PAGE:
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Dark Horse Brewing

DETROIT – HopCat Detroit and Dark Horse Brewing Co., of Marshall joined forces this weekend to produce a World Record Tap Takeover featuring 130 unique Dark Horse brews.

The event, dubbed Dark Saturday, broke a record set at HopCat Detroit’s grand opening on Dec. 13, 2014, which featured 120 Short’s Brewing Company beers.

By 11 a.m., a line wrapped around the front of the building as fans waited to try the huge variety of Dark Horse brews.

For HopCat and Dark Horse staff, the day began much earlier.

“It was all hands on deck to get this event together,” Trevor Mapes, captain of beer research at Hopcat, said. “A lot of the logistical elements were planned early on, and barbacks and food runners provided muscle late into the night and early in the morning before opening.”.

The bar filled up quickly as attendees anticipated rare and hard-to-find Dark Horse Brews.

“It’s great to see Dark Horse and HopCat tackling this event in Detroit,” said Damon Ward, Detroit resident and craft beer enthusiast. “It signifies how supportive they are of the local beer community.” Of the 130 beers on tap, Ward was most excited to try the 2014 and 2015 Bourbon Barrel Plead the 5th stout.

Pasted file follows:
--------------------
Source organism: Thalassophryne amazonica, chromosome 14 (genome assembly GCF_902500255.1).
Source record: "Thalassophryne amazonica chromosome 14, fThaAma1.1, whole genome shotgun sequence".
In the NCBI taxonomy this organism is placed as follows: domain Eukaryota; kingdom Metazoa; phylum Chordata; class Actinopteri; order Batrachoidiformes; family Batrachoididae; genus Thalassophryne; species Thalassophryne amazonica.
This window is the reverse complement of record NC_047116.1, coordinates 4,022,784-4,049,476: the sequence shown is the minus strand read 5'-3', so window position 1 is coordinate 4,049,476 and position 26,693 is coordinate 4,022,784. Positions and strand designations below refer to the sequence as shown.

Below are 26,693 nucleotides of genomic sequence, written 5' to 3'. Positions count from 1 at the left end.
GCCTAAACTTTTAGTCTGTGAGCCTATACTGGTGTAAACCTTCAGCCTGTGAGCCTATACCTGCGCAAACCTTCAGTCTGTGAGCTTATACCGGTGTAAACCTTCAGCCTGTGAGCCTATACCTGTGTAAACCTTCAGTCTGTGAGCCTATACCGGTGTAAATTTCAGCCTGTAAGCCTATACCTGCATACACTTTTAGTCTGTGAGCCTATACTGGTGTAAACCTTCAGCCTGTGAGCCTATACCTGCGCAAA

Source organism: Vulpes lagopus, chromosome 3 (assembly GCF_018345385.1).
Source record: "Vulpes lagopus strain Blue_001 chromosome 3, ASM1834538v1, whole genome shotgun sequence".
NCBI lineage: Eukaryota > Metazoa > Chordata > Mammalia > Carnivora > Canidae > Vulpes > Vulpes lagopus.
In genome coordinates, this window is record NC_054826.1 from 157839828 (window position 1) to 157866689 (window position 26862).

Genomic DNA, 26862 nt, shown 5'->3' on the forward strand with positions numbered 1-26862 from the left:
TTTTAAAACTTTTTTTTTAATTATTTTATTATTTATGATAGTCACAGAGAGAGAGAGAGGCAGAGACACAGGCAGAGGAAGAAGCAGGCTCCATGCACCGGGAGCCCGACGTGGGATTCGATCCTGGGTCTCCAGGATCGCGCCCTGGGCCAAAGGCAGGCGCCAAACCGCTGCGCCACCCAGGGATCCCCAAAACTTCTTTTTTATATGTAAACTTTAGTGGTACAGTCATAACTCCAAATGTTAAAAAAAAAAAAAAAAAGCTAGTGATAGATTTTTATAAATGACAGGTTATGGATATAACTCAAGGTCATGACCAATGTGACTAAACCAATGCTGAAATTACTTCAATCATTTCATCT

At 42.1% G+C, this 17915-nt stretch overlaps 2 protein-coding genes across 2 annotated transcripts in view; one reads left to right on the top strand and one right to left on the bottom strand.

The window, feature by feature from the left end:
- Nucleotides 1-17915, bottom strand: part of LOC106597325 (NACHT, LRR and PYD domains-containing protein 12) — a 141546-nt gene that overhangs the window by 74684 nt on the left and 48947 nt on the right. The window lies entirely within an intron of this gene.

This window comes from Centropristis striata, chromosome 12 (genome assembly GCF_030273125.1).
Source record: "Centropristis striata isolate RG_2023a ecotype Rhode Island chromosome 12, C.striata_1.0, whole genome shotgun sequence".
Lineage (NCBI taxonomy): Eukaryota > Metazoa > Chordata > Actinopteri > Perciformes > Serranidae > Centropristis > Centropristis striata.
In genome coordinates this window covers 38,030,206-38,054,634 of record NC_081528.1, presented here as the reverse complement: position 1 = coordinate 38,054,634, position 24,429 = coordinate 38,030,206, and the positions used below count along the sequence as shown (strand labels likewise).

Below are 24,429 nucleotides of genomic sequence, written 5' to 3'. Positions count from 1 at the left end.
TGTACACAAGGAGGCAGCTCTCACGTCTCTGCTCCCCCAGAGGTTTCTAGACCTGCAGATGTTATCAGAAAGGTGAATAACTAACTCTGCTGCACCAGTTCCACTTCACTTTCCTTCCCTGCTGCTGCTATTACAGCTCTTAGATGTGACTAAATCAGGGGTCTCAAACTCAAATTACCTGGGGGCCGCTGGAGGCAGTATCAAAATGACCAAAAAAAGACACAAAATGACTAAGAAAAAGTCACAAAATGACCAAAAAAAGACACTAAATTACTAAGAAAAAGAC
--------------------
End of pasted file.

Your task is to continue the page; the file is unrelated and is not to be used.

The all-day event included a special one-day renaming of HopCat Detroit’s Huma Room into the Crooked Tree Room. TV screens showed college football throughout the afternoon, and live music began at 7 p.m. to close out the evening.

“We love Detroit and want to be part of its ongoing renaissance,” said Bryan Wiggs, head of brewery operations and token hippie at Dark Horse. Yes, his business card really says that.

“It is a privilege and it is exciting to be breaking the world record here in Detroit,” Wiggs added.

“We came up with the idea for the tap takeover with HopCat at the Winter Beer Fest in February of 2014, and have been brewing beers specifically for this event since them,” said Aaron Morse, founder and owner of Dark Horse.

On the 12-acre Dark Horse compound in Marshall, Morse makes honey and maple syrup, he grows hops and fruit, and he uses all these elements in his beer.

“We have fun pushing the envelope and doing things people say you can’t,” Morse added.

For a must-try beer, Morse suggested the Rubescent Zhaftig Ghastly, which has all the roasty, creamy characteristics one would expect in a stout, but pours a vibrant red color.

“It is a brain teaser,” he said.